I understand what you're saying, but it's also considered common courtesy to politely accept when you've been told no. Rights actually have quite a bit to do with it, because forcing yourself into a situation when you have no right to do so is showing a lack of common courtesy. The two concepts are intertwined, as common courtesy tends to be determined by the rights of the individuals involved. The OP did tell him he wanted to play alone, and you're right that his response could have been made more polite by giving a specific reason, but I still consider the other guy's actions more offensive. At least according to the OP's version of the story, since the other guy apparently resorted to insults. Could there be another side to it? For sure, but until the other guy comes here and tells us (which isn't likely), we don't know anything about it. I'm inclined to believe the OP, simply because I've seen the same situation lots of times before. People love to feel entitled, even when they're unjustified. I'm not saying your assessment is completely wrong, but it takes a much larger leap of faith to argue for information we don't have than to argue for information that we have (and assume some degree of bias).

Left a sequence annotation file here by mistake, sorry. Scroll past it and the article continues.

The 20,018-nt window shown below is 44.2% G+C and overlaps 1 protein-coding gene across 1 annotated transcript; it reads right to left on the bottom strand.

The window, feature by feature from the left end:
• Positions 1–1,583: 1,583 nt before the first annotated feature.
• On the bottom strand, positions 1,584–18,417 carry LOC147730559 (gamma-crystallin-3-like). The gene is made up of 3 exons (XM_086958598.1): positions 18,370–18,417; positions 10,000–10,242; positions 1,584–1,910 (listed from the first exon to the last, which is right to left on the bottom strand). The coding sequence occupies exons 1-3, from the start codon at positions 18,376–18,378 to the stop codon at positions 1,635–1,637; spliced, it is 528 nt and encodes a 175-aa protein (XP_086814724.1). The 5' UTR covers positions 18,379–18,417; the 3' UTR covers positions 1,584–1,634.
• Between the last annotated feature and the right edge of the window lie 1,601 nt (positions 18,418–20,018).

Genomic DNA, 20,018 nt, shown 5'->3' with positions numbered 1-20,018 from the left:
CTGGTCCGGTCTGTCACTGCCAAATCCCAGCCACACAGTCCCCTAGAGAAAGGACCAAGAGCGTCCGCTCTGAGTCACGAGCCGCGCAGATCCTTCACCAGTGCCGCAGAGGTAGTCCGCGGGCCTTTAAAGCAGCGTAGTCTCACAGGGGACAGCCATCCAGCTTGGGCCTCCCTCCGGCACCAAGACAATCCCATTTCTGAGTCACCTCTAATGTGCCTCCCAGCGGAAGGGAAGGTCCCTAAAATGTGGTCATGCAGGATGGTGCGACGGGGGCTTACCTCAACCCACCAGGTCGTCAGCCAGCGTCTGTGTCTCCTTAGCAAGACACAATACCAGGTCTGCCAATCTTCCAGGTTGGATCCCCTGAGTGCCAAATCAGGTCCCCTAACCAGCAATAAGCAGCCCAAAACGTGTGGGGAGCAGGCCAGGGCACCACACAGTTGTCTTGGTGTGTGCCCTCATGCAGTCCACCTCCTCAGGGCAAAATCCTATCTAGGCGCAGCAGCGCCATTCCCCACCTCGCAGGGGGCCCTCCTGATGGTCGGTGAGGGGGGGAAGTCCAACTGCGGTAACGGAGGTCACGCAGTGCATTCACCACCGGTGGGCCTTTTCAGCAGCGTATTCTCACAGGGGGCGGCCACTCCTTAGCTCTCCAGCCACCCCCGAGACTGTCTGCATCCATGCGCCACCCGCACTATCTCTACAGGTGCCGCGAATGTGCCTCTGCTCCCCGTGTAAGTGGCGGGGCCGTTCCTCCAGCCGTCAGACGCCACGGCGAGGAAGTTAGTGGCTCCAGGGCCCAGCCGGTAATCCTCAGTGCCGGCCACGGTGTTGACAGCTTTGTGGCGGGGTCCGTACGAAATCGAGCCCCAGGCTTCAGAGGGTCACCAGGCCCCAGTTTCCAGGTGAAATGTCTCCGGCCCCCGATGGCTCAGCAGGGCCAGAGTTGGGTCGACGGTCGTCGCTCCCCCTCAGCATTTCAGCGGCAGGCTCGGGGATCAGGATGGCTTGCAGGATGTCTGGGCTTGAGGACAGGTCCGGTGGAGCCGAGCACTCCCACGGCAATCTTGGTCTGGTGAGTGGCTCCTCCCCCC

Edited, Dec 9th 2010 2:56pm by Kaelia88